Failure is relative. For me, egg poaching pans—the kind with circular inserts and the little egg holding devices—are failures. The eggs come out oddly uniform. The white doesn’t fully encircle the yolk. They are firm and plasticky, not soft and yielding. They are, at best, steamed.
And yet, these pans are widely available and probably present in a good proportion of UK kitchens, taking up cupboard space because they’re so difficult to stack (seriously, bin them). As a product, against all greater wisdom, they have succeeded.
You certainly wouldn’t find one in The Museum of Failure, Dr Samuel West’s showcase of failed innovations that opened in Helsingborg, Sweden, in 2017. It is not on the shelf alongside the Google Glass or Harley Davidson’s perfume. It doesn’t wrestle for your attention next to the Twitter Peek or Coca-Cola Blak. And it could not even attempt to pull your eyes from the weirdest, most ill-conceived product in all the museum: Colgate Beef Lasagne.
The story, widely reported, goes like this: in the 1980s, Colgate veered wildly from their lane when they attempted to enter the lucrative frozen food market in the US with a range of frozen dinners, including this Italian classic. The product failed, and Colgate never spoke of it again. When the museum launched, news outlets leapt upon the mistake, illustrating their articles with the picture of a garish yellow box and Colgate’s instantly recognisable logo above a pretty standard-looking dish. “Yes, you read that right,” said the Mirror. “Yup, that Colgate,” said Food and Wine. “Goodness knows why they decided to branch into food,” opined Heart FM. Reading through the clippings, Colgate’s faces must have been red. Or they would have been—if the lasagne had ever existed in the first place.
If you actually went to the Museum of Failure, you’d see that the veracity of the lasagne is disputed by Colgate themselves. On the sign beside the exhibit, named as Colgate frozen dinner rather than Beef Lasagne specifically, it says: “When international press wrote about the Museum of Failure, a legal representative called and sternly informed us that the company ‘has no recollection of a Colgate lasagna.’ Either Colgate has a bad memory, or the Museum of Failure got pranked by some branding consultant who started an urban legend years ago.”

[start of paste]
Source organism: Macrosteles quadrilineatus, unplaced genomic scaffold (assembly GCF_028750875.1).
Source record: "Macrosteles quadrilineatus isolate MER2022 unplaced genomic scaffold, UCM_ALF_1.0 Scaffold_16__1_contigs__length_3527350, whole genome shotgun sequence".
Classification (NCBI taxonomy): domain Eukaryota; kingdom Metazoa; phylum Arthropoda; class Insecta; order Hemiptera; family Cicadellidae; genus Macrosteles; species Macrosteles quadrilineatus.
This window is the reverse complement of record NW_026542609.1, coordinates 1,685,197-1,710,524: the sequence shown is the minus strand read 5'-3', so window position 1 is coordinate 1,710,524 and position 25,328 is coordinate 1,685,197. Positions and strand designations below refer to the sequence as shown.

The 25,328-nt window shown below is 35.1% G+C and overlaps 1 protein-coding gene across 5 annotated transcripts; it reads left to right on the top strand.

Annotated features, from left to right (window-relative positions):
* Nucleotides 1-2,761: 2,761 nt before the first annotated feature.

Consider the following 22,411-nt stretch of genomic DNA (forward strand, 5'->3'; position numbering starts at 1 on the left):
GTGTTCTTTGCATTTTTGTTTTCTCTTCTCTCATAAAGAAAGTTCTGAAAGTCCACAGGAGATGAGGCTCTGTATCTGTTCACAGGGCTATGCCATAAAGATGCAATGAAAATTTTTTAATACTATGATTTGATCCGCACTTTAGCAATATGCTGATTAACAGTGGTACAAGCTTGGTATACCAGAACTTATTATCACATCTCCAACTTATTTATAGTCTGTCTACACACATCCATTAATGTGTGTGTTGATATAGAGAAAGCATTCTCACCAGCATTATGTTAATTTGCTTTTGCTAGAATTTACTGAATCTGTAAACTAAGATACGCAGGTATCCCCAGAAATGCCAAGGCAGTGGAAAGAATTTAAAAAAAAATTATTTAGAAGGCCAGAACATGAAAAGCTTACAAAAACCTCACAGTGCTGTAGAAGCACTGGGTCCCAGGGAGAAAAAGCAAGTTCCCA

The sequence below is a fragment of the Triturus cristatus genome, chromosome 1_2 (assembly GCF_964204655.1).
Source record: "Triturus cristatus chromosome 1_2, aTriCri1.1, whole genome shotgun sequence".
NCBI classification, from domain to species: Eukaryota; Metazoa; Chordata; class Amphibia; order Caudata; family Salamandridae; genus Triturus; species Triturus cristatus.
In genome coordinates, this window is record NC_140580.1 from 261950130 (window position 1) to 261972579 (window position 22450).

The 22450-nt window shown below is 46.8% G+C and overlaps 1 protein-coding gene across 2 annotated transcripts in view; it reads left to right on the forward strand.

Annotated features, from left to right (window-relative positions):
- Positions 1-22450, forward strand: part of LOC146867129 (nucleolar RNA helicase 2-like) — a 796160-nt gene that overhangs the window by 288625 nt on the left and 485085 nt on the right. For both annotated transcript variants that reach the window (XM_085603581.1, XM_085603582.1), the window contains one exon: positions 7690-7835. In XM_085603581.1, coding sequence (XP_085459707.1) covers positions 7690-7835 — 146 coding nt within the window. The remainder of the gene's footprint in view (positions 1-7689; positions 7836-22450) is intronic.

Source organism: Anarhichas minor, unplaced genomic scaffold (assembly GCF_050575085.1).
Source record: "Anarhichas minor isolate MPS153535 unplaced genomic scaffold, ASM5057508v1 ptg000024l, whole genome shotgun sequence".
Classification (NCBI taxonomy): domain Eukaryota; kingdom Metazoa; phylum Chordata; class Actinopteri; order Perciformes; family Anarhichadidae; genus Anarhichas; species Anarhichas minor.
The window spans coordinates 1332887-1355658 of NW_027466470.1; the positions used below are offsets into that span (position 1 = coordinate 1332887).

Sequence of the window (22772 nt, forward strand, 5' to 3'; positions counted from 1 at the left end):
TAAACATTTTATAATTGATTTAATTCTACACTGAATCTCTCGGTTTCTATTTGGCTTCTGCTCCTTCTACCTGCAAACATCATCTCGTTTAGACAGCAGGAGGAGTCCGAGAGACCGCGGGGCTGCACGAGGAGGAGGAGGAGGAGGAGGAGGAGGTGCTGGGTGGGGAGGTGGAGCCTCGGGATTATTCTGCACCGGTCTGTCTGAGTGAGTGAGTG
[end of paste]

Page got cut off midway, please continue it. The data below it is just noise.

In fact, the box itself is a mock-up meant to illustrate a wider product range, the only “fake” thing in the museum. This fact is referred to in most of the articles about it—however, few consider that the reason for this might be that one was never actually produced in the first place. Instead, they all suggest Colgate were simply too embarrassed to take part.
I e-mailed Dr West to ask for clarity on the exhibit and unfortunately got none. “The Colgate frozen food is a bit of a mystery,” he said. “The reconstruction with lasagne was based on images we found online, and even these could have been constructions. My ‘conversation’ with the Colgate lawyer was strange, and suggest that they indeed did have a frozen food product but that it was not specifically lasagne. If this story is not true then I find it strange that Colgate doesn’t give their version—the correct version of the story.”
Marketing outlet The Drum was more sceptical than most about the lasagne, although that didn’t stop them writing about it for their own Failure Awards column from Andrew Eborn. Referring to the frozen food range by a different title, Colgate Kitchen Entrees, claiming it was launched in 1982, he notes that they “do not feature in Colgate’s summary of its impressive 200-year history,” asking: “Is Colgate too embarrassed by its fanciful foray into food or is this perhaps just another fake news story which has managed to fool the media and marketing industry for years?” However, he does claim that Colgate did want to enter the frozen food market, referring to “a number of sources.”
Perhaps they were right to be sceptical. According to Google Trends, searches for “Colgate Lasagne” only began after the Museum of Failure had launched the idea into the world in 2017. Colgate Kitchen Entrees does get a mention in Matt Haig’s 2003 book Brand Failures: The Truth About The 100 Biggest Branding Mistakes Of All Time, but there’s no mention of a lasagne, and no reference to 1982 being the launch date. Matt Haig was unavailable for comment for this article, and the book’s publishers Kogan Page could find no further information on the passage to verify whether or not the range was launched in the 1980s, or whether a lasagne was included.
A baffled customer service operator at Colgate was none the wiser when I called, but Thomas DiPiazza, Director of Corporate Communications for Colgate-Palmolive, offered more clarity. “There was no Colgate Lasagne,” he told me over email, “The product image shown in the link you provided was something made up by the museum to illustrate something that never existed. When I researched this question years ago, I found no evidence of ‘Colgate Kitchen Entrees.’” However, this isn’t the full story either. Further digging revealed Colgate Kitchen Entrees very much did exist, although twenty years earlier than 1982, when Colgate-Palmolive was coming under intense domestic competition from Proctor & Gamble and were looking to branch out into other areas.